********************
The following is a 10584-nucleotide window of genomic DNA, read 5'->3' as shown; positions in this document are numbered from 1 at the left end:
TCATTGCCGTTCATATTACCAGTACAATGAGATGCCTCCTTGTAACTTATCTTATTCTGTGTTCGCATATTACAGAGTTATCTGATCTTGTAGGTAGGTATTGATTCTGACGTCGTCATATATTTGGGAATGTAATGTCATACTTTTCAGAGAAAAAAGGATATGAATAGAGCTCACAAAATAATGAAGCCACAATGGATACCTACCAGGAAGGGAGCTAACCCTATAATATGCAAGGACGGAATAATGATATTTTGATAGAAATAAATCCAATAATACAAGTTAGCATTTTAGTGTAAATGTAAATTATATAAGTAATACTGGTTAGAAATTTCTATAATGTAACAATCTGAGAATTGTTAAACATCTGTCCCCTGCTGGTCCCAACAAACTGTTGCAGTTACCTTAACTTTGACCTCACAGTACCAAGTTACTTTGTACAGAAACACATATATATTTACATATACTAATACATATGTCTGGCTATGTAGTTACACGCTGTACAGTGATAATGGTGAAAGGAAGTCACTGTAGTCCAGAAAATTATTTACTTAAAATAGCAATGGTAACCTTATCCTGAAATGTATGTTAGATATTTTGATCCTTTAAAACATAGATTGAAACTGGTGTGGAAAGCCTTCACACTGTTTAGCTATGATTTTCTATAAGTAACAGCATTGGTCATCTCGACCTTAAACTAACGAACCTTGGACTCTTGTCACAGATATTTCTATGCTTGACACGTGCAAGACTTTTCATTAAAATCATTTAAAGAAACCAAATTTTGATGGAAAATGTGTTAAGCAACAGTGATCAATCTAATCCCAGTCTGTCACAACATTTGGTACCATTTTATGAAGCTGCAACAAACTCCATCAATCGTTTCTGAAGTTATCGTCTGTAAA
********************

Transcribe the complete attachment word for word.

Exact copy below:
The following is a 10584-nucleotide window of genomic DNA, read 5'->3' as shown; positions in this document are numbered from 1 at the left end:
TCATTGCCGTTCATATTACCAGTACAATGAGATGCCTCCTTGTAACTTATCTTATTCTGTGTTCGCATATTACAGAGTTATCTGATCTTGTAGGTAGGTATTGATTCTGACGTCGTCATATATTTGGGAATGTAATGTCATACTTTTCAGAGAAAAAAGGATATGAATAGAGCTCACAAAATAATGAAGCCACAATGGATACCTACCAGGAAGGGAGCTAACCCTATAATATGCAAGGACGGAATAATGATATTTTGATAGAAATAAATCCAATAATACAAGTTAGCATTTTAGTGTAAATGTAAATTATATAAGTAATACTGGTTAGAAATTTCTATAATGTAACAATCTGAGAATTGTTAAACATCTGTCCCCTGCTGGTCCCAACAAACTGTTGCAGTTACCTTAACTTTGACCTCACAGTACCAAGTTACTTTGTACAGAAACACATATATATTTACATATACTAATACATATGTCTGGCTATGTAGTTACACGCTGTACAGTGATAATGGTGAAAGGAAGTCACTGTAGTCCAGAAAATTATTTACTTAAAATAGCAATGGTAACCTTATCCTGAAATGTATGTTAGATATTTTGATCCTTTAAAACATAGATTGAAACTGGTGTGGAAAGCCTTCACACTGTTTAGCTATGATTTTCTATAAGTAACAGCATTGGTCATCTCGACCTTAAACTAACGAACCTTGGACTCTTGTCACAGATATTTCTATGCTTGACACGTGCAAGACTTTTCATTAAAATCATTTAAAGAAACCAAATTTTGATGGAAAATGTGTTAAGCAACAGTGATCAATCTAATCCCAGTCTGTCACAACATTTGGTACCATTTTATGAAGCTGCAACAAACTCCATCAATCGTTTCTGAAGTTATCGTCTGTAAA